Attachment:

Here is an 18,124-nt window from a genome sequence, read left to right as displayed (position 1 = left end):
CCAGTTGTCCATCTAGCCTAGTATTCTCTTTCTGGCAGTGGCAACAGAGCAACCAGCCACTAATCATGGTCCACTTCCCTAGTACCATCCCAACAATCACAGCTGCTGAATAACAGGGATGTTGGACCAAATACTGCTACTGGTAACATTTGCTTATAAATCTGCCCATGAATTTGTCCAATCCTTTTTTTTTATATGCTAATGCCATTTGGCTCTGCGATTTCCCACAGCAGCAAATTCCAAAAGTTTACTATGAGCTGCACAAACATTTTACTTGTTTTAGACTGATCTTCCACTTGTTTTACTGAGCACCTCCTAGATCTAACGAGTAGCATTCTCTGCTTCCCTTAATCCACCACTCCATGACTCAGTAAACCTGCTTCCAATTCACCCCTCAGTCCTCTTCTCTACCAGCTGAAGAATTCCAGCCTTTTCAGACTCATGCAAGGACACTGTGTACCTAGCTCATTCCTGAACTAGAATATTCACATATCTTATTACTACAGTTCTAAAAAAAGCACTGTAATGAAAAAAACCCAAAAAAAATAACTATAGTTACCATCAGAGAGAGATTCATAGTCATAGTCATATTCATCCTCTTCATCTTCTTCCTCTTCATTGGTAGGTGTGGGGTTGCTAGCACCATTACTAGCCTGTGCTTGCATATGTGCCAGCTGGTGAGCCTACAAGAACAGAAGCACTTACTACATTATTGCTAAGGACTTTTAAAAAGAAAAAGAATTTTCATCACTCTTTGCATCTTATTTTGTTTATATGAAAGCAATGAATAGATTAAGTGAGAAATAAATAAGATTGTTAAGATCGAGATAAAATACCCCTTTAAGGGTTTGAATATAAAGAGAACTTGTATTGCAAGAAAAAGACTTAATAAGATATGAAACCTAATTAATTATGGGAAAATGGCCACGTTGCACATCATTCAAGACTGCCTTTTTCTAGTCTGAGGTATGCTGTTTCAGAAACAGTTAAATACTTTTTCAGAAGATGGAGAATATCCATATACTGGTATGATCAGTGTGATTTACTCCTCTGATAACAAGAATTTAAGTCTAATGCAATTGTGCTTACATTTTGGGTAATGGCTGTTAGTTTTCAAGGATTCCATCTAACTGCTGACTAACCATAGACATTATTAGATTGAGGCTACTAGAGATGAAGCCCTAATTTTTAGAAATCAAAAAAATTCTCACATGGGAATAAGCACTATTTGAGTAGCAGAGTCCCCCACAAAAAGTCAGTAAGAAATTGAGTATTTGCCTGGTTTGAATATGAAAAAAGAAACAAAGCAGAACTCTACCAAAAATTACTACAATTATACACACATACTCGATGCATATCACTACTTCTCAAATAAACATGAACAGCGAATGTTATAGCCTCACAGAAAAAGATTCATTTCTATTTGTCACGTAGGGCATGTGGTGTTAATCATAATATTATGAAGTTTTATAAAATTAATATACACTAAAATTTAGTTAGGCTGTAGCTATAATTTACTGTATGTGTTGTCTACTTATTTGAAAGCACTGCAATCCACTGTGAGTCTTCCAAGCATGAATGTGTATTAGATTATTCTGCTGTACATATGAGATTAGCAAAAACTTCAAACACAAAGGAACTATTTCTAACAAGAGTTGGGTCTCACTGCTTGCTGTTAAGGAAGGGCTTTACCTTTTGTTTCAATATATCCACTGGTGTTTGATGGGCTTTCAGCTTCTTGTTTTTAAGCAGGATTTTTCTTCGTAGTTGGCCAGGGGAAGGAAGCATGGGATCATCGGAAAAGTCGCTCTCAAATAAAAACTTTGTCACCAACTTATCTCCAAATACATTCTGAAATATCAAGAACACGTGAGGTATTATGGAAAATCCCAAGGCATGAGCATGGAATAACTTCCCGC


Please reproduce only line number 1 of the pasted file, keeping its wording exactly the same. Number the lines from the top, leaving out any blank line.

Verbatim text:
Here is an 18,124-nt window from a genome sequence, read left to right as displayed (position 1 = left end):